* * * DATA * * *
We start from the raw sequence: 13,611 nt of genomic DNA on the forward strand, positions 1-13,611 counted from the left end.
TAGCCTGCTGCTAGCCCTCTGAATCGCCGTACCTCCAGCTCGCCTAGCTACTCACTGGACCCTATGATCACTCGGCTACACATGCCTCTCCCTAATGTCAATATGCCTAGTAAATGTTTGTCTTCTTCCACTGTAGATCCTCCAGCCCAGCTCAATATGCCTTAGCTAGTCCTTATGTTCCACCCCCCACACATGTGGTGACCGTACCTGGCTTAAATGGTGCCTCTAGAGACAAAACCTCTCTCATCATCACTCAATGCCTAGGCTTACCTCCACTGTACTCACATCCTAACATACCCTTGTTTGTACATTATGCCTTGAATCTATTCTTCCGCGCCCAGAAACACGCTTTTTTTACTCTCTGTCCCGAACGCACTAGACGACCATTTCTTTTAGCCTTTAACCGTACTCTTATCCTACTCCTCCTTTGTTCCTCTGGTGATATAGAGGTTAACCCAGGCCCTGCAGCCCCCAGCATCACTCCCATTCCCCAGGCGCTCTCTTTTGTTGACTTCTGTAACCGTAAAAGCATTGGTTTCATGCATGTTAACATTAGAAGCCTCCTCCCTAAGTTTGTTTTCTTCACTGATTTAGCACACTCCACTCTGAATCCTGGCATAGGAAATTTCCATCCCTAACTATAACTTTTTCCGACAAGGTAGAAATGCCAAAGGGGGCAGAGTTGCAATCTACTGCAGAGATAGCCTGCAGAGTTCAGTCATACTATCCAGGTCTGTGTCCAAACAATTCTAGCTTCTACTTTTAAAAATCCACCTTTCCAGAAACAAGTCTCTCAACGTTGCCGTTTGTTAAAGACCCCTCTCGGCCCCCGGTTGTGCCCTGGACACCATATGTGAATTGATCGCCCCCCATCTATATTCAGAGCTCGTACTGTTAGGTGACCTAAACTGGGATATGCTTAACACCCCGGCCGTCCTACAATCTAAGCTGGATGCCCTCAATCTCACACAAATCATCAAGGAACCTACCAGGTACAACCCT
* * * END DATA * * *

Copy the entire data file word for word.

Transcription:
We start from the raw sequence: 13,611 nt of genomic DNA on the forward strand, positions 1-13,611 counted from the left end.
TAGCCTGCTGCTAGCCCTCTGAATCGCCGTACCTCCAGCTCGCCTAGCTACTCACTGGACCCTATGATCACTCGGCTACACATGCCTCTCCCTAATGTCAATATGCCTAGTAAATGTTTGTCTTCTTCCACTGTAGATCCTCCAGCCCAGCTCAATATGCCTTAGCTAGTCCTTATGTTCCACCCCCCACACATGTGGTGACCGTACCTGGCTTAAATGGTGCCTCTAGAGACAAAACCTCTCTCATCATCACTCAATGCCTAGGCTTACCTCCACTGTACTCACATCCTAACATACCCTTGTTTGTACATTATGCCTTGAATCTATTCTTCCGCGCCCAGAAACACGCTTTTTTTACTCTCTGTCCCGAACGCACTAGACGACCATTTCTTTTAGCCTTTAACCGTACTCTTATCCTACTCCTCCTTTGTTCCTCTGGTGATATAGAGGTTAACCCAGGCCCTGCAGCCCCCAGCATCACTCCCATTCCCCAGGCGCTCTCTTTTGTTGACTTCTGTAACCGTAAAAGCATTGGTTTCATGCATGTTAACATTAGAAGCCTCCTCCCTAAGTTTGTTTTCTTCACTGATTTAGCACACTCCACTCTGAATCCTGGCATAGGAAATTTCCATCCCTAACTATAACTTTTTCCGACAAGGTAGAAATGCCAAAGGGGGCAGAGTTGCAATCTACTGCAGAGATAGCCTGCAGAGTTCAGTCATACTATCCAGGTCTGTGTCCAAACAATTCTAGCTTCTACTTTTAAAAATCCACCTTTCCAGAAACAAGTCTCTCAACGTTGCCGTTTGTTAAAGACCCCTCTCGGCCCCCGGTTGTGCCCTGGACACCATATGTGAATTGATCGCCCCCCATCTATATTCAGAGCTCGTACTGTTAGGTGACCTAAACTGGGATATGCTTAACACCCCGGCCGTCCTACAATCTAAGCTGGATGCCCTCAATCTCACACAAATCATCAAGGAACCTACCAGGTACAACCCT